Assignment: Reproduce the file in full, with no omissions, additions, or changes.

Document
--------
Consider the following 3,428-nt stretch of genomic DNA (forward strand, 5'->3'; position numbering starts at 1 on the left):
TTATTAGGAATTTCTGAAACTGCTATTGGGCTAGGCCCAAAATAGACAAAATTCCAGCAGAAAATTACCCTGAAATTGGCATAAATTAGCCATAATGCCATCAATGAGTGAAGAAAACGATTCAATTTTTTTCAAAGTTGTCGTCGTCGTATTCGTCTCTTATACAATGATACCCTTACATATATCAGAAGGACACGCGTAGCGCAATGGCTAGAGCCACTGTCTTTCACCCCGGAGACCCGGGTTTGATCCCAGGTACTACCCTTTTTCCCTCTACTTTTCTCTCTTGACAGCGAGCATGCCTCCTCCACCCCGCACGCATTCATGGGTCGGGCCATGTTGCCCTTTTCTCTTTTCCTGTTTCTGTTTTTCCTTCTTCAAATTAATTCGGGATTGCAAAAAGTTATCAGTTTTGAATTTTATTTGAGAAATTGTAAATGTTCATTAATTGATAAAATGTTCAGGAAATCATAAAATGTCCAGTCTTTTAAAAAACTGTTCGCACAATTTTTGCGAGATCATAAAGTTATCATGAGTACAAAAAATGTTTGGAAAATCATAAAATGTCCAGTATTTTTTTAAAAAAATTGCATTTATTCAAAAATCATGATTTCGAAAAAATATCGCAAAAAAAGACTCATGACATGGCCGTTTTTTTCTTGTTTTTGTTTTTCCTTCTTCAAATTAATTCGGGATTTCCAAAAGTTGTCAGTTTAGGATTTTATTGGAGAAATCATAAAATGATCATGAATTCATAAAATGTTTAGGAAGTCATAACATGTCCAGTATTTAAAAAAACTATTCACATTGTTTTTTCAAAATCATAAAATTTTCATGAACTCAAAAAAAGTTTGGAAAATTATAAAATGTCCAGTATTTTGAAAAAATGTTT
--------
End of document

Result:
Consider the following 3,428-nt stretch of genomic DNA (forward strand, 5'->3'; position numbering starts at 1 on the left):
TTATTAGGAATTTCTGAAACTGCTATTGGGCTAGGCCCAAAATAGACAAAATTCCAGCAGAAAATTACCCTGAAATTGGCATAAATTAGCCATAATGCCATCAATGAGTGAAGAAAACGATTCAATTTTTTTCAAAGTTGTCGTCGTCGTATTCGTCTCTTATACAATGATACCCTTACATATATCAGAAGGACACGCGTAGCGCAATGGCTAGAGCCACTGTCTTTCACCCCGGAGACCCGGGTTTGATCCCAGGTACTACCCTTTTTCCCTCTACTTTTCTCTCTTGACAGCGAGCATGCCTCCTCCACCCCGCACGCATTCATGGGTCGGGCCATGTTGCCCTTTTCTCTTTTCCTGTTTCTGTTTTTCCTTCTTCAAATTAATTCGGGATTGCAAAAAGTTATCAGTTTTGAATTTTATTTGAGAAATTGTAAATGTTCATTAATTGATAAAATGTTCAGGAAATCATAAAATGTCCAGTCTTTTAAAAAACTGTTCGCACAATTTTTGCGAGATCATAAAGTTATCATGAGTACAAAAAATGTTTGGAAAATCATAAAATGTCCAGTATTTTTTTAAAAAAATTGCATTTATTCAAAAATCATGATTTCGAAAAAATATCGCAAAAAAAGACTCATGACATGGCCGTTTTTTTCTTGTTTTTGTTTTTCCTTCTTCAAATTAATTCGGGATTTCCAAAAGTTGTCAGTTTAGGATTTTATTGGAGAAATCATAAAATGATCATGAATTCATAAAATGTTTAGGAAGTCATAACATGTCCAGTATTTAAAAAAACTATTCACATTGTTTTTTCAAAATCATAAAATTTTCATGAACTCAAAAAAAGTTTGGAAAATTATAAAATGTCCAGTATTTTGAAAAAATGTTT